The world is sleep-walking through a labor nightmare. Work halved from 1900-1990, people went from working 3,000 hours a year to 1,500, on average. Why did we think it would not half again? And why wouldn't it half again? Not every century, but at an accelerating pace (because history accelerates in proportion to the population of the Earth, which is continuously doubling at an ever-faster pace). In fact, work HAS been halving at an accelerating pace -- but unlike in the past, when this still meant everyone could be fully employed, but just work fewer hours, this halving has meant simply unemploying half the population of the developed world. We still haven't realized what 'halving the amount of work hours' means this time around. it doesn't mean people working 4 hours a day. It means the least productive people not working at all, because there's plenty of productive people willing to work 8 hours a day, who can do all the work left on Earth!
What happens when work halves again, such that we are just as productive if the whole world worked 2 hours a day, as working 8 hours a day in 1990? Will everyone switch to a 14 hour work week? No! Employers will continue employing people at 40 hours a week, or 60 hours a week, but only their star employees who give them the highest return, the highest productivity, per hour. IE, they will just halve the workforce again. The civilian population in the workforce will go from 64% to 32% as automation and sound economic practices increase productivity yet again.
It is easy to increase productivity around the world. All we need to do is allow maximum freedom for businesses to hire and fire workers, invest where they please, trade with whom they please, get loans from banks, etc. It's all laid out in Wealth and IQ of Nations, that shows half of your economy is directly correlated to economic freedom, or the Heritage Foundation, which backs this up with their own statistics. Since much of the world is still steeped in socialism, labor unions, protectionism, corruption, and other economic productivity dampeners, without any new technological progress, we could easily become twice as productive the world over. But what does that mean?
What will become of us once the world is twice as productive as it is today, but employers still have a monopoly on survival? Will employers carefully share out the tiny remaining amount of productive labor left in the world, four hours to everyone equally? No! Why would they? They would fire half their workforce and keep the more productive half. In fact, this would just make the situation even more grave, because by firing the least productive half of their workforce, businesses would find themselves even more productive -- which would allow them to fire even more 'unproductive' workers, and so on. So long as people are willing to work, they have no resistance to the employer monopoly. If there are productive, hard working people willing to work 40-60 hours a week, all productivity gains in the future will result in increased unemployment for the rest of us. Productivity gains have been continuously pouring in every year for the last 21 years, since the 1990 study showing work had halfed. Likewise, unemployment has increased and wages have stagnated, since well before 1990. We are living the trend. It isn't theoretical, it's observable. We're watching the trend unfold before our eyes.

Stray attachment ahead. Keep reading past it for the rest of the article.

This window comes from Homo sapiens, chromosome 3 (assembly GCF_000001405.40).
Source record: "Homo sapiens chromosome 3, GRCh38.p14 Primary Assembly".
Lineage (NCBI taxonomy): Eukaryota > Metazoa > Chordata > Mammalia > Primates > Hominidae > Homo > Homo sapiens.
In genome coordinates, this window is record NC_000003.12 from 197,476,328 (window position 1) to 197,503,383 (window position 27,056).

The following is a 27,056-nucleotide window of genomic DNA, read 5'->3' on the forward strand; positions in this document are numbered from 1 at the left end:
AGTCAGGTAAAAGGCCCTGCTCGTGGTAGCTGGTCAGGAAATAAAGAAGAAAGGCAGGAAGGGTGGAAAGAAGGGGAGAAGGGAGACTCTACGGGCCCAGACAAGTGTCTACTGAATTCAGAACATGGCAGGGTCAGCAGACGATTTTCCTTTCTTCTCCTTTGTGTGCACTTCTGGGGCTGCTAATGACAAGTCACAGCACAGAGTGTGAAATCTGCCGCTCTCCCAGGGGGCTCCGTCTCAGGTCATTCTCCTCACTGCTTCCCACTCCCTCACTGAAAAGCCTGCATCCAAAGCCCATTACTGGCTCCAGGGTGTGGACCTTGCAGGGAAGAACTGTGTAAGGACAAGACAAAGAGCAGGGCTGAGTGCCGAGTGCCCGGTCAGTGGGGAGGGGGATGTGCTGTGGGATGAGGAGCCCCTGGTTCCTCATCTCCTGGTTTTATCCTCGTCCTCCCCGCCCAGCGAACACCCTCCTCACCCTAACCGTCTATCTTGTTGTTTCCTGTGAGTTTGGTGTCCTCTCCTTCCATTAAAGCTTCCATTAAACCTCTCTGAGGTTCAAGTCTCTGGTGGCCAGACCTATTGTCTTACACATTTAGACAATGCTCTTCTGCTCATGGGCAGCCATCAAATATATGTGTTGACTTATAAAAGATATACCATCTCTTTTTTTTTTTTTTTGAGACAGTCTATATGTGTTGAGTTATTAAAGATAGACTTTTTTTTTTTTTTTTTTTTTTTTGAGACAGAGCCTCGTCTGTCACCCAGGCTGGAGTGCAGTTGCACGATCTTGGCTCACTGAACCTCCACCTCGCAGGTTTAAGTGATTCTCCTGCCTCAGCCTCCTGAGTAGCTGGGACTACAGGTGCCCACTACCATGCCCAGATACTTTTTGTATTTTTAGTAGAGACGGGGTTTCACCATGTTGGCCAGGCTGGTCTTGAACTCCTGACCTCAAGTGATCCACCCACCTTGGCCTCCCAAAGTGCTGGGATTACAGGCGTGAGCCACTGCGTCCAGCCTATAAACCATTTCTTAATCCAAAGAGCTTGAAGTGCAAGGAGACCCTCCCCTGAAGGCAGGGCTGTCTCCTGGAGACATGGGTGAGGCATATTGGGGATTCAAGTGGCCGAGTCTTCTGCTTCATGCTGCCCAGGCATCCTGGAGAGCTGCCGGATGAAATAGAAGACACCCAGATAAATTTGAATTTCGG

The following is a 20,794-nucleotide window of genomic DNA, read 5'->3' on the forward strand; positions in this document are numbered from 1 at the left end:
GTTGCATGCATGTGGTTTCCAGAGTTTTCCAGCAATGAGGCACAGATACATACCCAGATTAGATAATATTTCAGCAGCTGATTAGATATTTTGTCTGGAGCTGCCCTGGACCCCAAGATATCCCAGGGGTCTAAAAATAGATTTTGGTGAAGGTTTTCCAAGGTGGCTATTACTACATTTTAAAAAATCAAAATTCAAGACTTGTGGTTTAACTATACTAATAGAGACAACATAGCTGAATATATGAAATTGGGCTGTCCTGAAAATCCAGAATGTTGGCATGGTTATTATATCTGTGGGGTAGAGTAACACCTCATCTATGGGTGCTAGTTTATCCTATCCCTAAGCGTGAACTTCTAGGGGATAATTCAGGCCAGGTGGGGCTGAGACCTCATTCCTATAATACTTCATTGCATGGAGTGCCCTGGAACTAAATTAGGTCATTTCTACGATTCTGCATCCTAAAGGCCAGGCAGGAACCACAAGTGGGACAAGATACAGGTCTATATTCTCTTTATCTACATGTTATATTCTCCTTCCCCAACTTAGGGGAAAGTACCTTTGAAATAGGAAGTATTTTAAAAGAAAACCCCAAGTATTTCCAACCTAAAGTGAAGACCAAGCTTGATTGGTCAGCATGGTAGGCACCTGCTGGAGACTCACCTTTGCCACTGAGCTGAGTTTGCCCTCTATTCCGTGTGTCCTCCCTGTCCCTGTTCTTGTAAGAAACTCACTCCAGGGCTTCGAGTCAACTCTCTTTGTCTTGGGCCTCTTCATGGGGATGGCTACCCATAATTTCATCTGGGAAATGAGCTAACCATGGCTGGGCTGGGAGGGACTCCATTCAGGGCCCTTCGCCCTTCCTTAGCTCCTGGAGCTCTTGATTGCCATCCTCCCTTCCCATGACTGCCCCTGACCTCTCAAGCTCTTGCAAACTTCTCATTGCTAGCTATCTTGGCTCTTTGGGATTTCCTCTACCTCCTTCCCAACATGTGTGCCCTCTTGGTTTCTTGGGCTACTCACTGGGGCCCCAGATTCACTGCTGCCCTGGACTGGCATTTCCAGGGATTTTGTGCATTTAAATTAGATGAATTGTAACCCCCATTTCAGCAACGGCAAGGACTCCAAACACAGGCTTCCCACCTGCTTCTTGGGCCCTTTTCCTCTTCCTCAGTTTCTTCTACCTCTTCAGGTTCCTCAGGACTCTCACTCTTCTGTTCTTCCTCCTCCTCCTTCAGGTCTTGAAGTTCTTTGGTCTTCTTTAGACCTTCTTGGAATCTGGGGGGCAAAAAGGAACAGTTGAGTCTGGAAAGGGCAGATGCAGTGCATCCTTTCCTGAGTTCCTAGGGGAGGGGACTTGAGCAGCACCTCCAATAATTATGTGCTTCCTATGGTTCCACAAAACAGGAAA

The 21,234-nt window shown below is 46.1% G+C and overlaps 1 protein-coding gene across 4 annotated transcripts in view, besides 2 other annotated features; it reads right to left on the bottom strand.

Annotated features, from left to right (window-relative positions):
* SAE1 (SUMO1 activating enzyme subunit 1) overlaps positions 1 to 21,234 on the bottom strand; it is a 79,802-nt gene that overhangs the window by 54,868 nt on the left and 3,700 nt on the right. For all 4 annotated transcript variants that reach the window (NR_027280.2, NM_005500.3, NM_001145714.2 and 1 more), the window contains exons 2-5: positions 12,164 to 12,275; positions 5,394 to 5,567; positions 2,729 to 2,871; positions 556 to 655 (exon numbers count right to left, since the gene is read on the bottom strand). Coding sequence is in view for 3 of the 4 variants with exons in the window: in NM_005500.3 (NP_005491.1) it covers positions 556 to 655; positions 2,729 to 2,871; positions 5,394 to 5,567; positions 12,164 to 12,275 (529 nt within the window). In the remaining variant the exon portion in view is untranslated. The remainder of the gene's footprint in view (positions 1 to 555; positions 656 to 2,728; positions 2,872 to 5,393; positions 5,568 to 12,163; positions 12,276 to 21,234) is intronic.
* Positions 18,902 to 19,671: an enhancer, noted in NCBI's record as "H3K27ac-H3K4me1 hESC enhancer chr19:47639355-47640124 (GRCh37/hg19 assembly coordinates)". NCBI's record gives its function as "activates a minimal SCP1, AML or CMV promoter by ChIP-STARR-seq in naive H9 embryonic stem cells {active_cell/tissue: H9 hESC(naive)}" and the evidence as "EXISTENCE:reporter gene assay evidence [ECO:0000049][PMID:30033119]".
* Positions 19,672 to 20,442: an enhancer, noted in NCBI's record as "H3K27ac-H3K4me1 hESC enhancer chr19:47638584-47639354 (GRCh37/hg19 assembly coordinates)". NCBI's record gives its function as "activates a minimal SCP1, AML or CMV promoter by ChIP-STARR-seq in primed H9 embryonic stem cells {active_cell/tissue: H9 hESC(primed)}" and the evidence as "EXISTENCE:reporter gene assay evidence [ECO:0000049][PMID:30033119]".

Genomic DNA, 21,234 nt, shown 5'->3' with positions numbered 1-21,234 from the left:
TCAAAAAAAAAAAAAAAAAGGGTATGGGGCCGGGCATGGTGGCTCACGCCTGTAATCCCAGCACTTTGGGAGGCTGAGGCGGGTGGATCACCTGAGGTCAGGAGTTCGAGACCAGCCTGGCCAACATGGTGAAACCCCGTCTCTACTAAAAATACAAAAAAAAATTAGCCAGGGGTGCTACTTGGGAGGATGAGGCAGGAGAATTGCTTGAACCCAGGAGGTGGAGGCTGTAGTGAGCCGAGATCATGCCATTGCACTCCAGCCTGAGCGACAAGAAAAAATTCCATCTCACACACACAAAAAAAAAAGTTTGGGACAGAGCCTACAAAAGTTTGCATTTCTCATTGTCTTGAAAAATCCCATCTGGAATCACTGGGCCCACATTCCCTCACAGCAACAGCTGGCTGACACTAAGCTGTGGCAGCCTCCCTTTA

The trend has not yet been Named though. Republicans blame unemployment on democrats ruining the economy. But it's precisely the opposite. The healthier an economy gets, the higher unemployment will go. It's only unhealthy, unproductive economies, like medieval serf farming, that have plenty of work to go around. A healthy economy has high productivity per work-hour, which translates into everything of economic use being done by fewer and fewer people working less and less. High unemployment is a necessity of a healthy economy. The healthier, the higher. Democrats blame Republicans for unemployment by not creating more government induced jobs. But government induced jobs don't create value, they only impede true value creators. Extra layers of bureaucracy, or hiring people to do things that are of no conceivable use, is no solution to unemployment. People will be employed, but there will be less money in the country overall, because the country will be less productive. You again would have been better off skipping the make-work stage and just GIVING these people money. It would help the economy, which wouldn't have to support a stifling layer of needless bureaucracy, of endless paper pushers and regulators, and it would free all said parasites from the needless drudgery of working before they're allowed to steal from the producers. Why not skip all that and collect $200 directly?
We can make our economy productive, or we can have full employment, but we can't do both. We can continue to improve artificial intelligence, longevity, and robotics, or we can have full employment, but we can't do both. So long as employers have a monopoly on survival, it is a social necessity to maximize employment. Otherwise, we're talking about a massive die-off of the majority of our country's population. Therefore, it is imperative to decouple employment and spending power. In this way, we could cease prioritizing full employment, because there would be no dire consequences to unemployment, the citizen's dividend would provide for all your needs either way. And the moment we cease prioritizing full employment, boundless opportunities emerge for businesses and nations -- automation, innovative work-free solutions, Watson-like computers handling the roles of knowledge workers, google-driven cars that have already driven themselves for thousands of hours without getting into an accident in the real streets of California, and high paying jobs to highly paid workers who can out-compete machines, free of low-wage competition that would drag their benefits and pay down, because that competition has already quit competing and prefers their citizen's dividend.